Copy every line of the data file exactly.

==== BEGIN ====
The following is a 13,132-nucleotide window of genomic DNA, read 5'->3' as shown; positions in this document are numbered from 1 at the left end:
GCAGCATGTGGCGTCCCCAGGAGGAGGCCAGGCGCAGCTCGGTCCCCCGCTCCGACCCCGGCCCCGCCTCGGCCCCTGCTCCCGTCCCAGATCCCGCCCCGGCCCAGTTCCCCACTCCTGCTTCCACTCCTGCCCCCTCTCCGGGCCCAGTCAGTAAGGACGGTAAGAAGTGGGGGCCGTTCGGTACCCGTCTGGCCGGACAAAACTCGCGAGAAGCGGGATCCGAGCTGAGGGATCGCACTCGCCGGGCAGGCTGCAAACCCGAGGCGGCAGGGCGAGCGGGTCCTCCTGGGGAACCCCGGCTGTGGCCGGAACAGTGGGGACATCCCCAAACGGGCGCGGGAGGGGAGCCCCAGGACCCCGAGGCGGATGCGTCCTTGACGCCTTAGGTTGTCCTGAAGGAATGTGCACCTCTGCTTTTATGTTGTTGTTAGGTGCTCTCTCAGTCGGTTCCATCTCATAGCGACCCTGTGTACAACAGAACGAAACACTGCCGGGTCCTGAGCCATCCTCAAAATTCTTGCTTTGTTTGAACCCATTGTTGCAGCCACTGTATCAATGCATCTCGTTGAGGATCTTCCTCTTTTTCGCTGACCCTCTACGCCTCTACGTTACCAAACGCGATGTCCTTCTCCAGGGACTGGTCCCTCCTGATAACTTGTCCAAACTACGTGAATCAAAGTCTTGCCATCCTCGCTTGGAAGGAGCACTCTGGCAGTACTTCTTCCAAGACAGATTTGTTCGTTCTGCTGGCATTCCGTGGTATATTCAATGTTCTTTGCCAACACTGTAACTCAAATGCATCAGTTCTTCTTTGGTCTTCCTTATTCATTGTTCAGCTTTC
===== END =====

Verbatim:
The following is a 13,132-nucleotide window of genomic DNA, read 5'->3' as shown; positions in this document are numbered from 1 at the left end:
GCAGCATGTGGCGTCCCCAGGAGGAGGCCAGGCGCAGCTCGGTCCCCCGCTCCGACCCCGGCCCCGCCTCGGCCCCTGCTCCCGTCCCAGATCCCGCCCCGGCCCAGTTCCCCACTCCTGCTTCCACTCCTGCCCCCTCTCCGGGCCCAGTCAGTAAGGACGGTAAGAAGTGGGGGCCGTTCGGTACCCGTCTGGCCGGACAAAACTCGCGAGAAGCGGGATCCGAGCTGAGGGATCGCACTCGCCGGGCAGGCTGCAAACCCGAGGCGGCAGGGCGAGCGGGTCCTCCTGGGGAACCCCGGCTGTGGCCGGAACAGTGGGGACATCCCCAAACGGGCGCGGGAGGGGAGCCCCAGGACCCCGAGGCGGATGCGTCCTTGACGCCTTAGGTTGTCCTGAAGGAATGTGCACCTCTGCTTTTATGTTGTTGTTAGGTGCTCTCTCAGTCGGTTCCATCTCATAGCGACCCTGTGTACAACAGAACGAAACACTGCCGGGTCCTGAGCCATCCTCAAAATTCTTGCTTTGTTTGAACCCATTGTTGCAGCCACTGTATCAATGCATCTCGTTGAGGATCTTCCTCTTTTTCGCTGACCCTCTACGCCTCTACGTTACCAAACGCGATGTCCTTCTCCAGGGACTGGTCCCTCCTGATAACTTGTCCAAACTACGTGAATCAAAGTCTTGCCATCCTCGCTTGGAAGGAGCACTCTGGCAGTACTTCTTCCAAGACAGATTTGTTCGTTCTGCTGGCATTCCGTGGTATATTCAATGTTCTTTGCCAACACTGTAACTCAAATGCATCAGTTCTTCTTTGGTCTTCCTTATTCATTGTTCAGCTTTC